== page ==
Teaching kids road safety - Bubbablue and me

Teaching children road safety

Knowing how to be safe on the roads is something we’re brought up with, although when I was a child, it was all about tv safety campaigns, the green cross code and cycling proficiency (although we missed out at our school). It feels like there’s a lot less education around outside of parental guidance, especially when there’s so many more campaigns that the government targeting children and parents.

Our school does the modern equivalent of cycling proficiency when children are in year 5 and 6, so N will do that in a few years. But until then it’s very much reliant on what we’re teaching him.  I think we’re quite lucky with him in that he’s never been the type of child (even as a toddler) to run ahead and out on the road. But however sensible the child, there can still be danger points when he gets over-excited or over shoots the end of the pavement on a scooter.

Teaching kids road safety - Bubbablue and me

I’m always horrified by some of the careless people you seen on pavements, walking across roads, or pushing pushchairs ahead of them overhanging into the road when crossing in the middle of the road island. As for drivers, there’s some terrible ones who don’t appear to even look around them.   So I really want to make sure that N is always aware when he’s out walking. Especially when he’ll be getting to the age when he’ll be wanting to head down the road on his bike or walking to see his friend or cousin.

I’ve been trying to drum safety on the roads and around vehicles into him since he was a toddler. You can never start too early, so it becomes habit rather than something they have to think so much about.

Tips on teaching children road safety

1, Start young

We used reins for a while when N was a toddler, so he had some freedom but we knew he couldn’t run off in busy places or near roads. But he was usually good at holding hands to cross the roads (and will still do so age 7 when it’s a busy road). At toddler age it’s about teaching them there’s a time and a place to be in control and listen, and learn that they can’t just run amok all the time.

We’re on the farm, so have farm vehicles in the yard, so at home N had to learn that he wasn’t allowed in the yard without an adult, and that he had to listen and obey when someone called out stop.  We also have lots of cars coming in and out of the drive, some of whom won’t know to watch out for children (and dogs), so we had to teach what N is and isn’t allowed to do, and to always watch out and listen for vehicles.

His dad says he can only run round to the farm on the lawn, I know and trust that he will be careful going across the side of the drive. N knows what is expected from each of us.

[bctt tweet=”First rule of teaching road and car safety for children – Stop means stop” username=”etusty”]

2, Be consistent

I have to admit we’re not always consistent because I’m with N more frequently so I know exactly what he is like around roads and vehicles off the farm. The OH is more wary because of the farm vehicles.

But over the years I’ve always repeated the same do’s and don’ts, and used the same phrases so it makes sense and he gets the safety points repeated until they sink in.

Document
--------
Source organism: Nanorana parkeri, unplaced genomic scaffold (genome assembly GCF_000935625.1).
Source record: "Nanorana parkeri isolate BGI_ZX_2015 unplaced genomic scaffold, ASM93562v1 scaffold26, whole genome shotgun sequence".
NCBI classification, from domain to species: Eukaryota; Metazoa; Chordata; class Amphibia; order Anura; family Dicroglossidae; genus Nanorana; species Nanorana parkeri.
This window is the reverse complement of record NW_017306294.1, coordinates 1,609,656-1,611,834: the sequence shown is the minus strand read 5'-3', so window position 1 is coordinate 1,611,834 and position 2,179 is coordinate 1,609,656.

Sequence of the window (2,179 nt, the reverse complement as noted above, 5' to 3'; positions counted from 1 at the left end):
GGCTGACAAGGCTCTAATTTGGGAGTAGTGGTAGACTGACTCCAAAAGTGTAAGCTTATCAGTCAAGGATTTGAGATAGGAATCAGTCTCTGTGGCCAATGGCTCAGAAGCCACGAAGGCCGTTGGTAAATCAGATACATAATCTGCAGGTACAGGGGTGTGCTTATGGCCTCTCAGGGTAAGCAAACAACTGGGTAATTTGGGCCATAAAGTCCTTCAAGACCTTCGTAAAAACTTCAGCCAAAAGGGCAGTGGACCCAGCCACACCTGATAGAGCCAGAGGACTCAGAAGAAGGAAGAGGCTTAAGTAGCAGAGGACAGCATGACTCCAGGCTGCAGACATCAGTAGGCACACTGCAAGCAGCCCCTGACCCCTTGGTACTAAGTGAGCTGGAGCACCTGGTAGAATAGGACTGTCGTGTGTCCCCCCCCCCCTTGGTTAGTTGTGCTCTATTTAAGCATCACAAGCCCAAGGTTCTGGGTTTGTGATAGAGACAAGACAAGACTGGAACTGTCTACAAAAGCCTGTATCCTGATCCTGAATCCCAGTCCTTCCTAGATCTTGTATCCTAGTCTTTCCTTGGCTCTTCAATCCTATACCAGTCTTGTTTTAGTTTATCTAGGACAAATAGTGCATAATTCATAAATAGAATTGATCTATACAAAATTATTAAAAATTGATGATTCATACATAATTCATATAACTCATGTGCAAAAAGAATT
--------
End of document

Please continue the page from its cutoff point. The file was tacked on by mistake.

3, Talk about road safety

We talk about safety and roads all the time we’re on one. It doesn’t matter if we’re walking, scooting, cycling or in the car, there’s always a question or comment from N that will spark a safety discussion.  In the car, I’m a driver who comments a lot, so I now have a back street drive who comments on people stopping in yellow boxes, non-indicators, and various other annoying habits of bad drivers.

We talk the same when outside the car. About cycling safety, watching and listening, focusing on what’s around as well as the direction of travel (especially on a bike), and not doing anything surprising. So on a bike, keeping going rather than stopping suddenly if there’s a car coming up behind.

Once I know N can repeat these things back to me, and that he can show he’s taken them in, then we’ll be able to think about letting him bike to his cousin’s house down the road, maybe when he’s 8.

4, Think about all occasions

Being safe on the roads isn’t just about being a pedestrian. Children will scoot and cycle. They might not drive for years, but they’ll be a lot safer on the roads later on, if they’re aware of other drivers around them. Because so much of road safety is looking out for the unexpected and knowing how to deal with it. So teaching them awareness of what’s around them, what drivers do and other vehicles that are on the roads, will help in the long run.

5, Trust them

You might never want to set them loose without you near a road, but taking them out regularly on bikes will get the safety habit engrained well before they’re expecting to go out alone. In an ideal world we’d cycle in a child sandwich habit with a parent in front and behind. But there’re usually just me, so I go behind where I can keep an eye on him and shout out ‘orders’, telling him what to do. He’s been cycling on the roads since he was 4 1/2 years old, so he knows the basics.

We’re working up to him being confident enough to be able to look behind so knowing when he can make the turn at junctions, and to just keep going rather than stopping when there’s a car coming up behind. At the moment it’s not easy because I can’t ride my bike because of a bad knee so I’m walking on the right side of the road while he cycles on the left.  Not ideal, but N is now used to cycling without another cyclist.

But at some point you need to make the call when they’re responsible enough to go somewhere on their own

If you want more reading and tips, here’s some other resources:

How do you teach your children about road safety? What age were they allowed out alone?


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